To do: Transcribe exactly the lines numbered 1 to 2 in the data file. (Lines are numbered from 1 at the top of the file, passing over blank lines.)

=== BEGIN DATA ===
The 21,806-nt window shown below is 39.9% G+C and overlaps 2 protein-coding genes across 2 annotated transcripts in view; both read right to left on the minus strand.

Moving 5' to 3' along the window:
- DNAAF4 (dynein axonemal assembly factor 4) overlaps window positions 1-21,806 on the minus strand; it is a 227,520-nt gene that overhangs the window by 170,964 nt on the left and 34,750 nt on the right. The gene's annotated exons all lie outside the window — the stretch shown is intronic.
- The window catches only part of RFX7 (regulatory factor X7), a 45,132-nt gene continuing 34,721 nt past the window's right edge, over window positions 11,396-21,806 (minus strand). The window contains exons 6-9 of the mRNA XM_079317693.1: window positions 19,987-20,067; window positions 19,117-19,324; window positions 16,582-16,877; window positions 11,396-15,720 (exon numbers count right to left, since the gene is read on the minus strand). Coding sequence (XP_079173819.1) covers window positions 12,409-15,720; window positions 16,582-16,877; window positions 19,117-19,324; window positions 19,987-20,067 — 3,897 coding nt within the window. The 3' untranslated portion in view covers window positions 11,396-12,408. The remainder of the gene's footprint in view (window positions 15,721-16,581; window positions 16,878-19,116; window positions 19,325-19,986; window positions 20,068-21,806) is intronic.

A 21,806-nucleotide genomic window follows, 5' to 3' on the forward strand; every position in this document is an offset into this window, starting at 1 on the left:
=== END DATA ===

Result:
The 21,806-nt window shown below is 39.9% G+C and overlaps 2 protein-coding genes across 2 annotated transcripts in view; both read right to left on the minus strand.

Moving 5' to 3' along the window: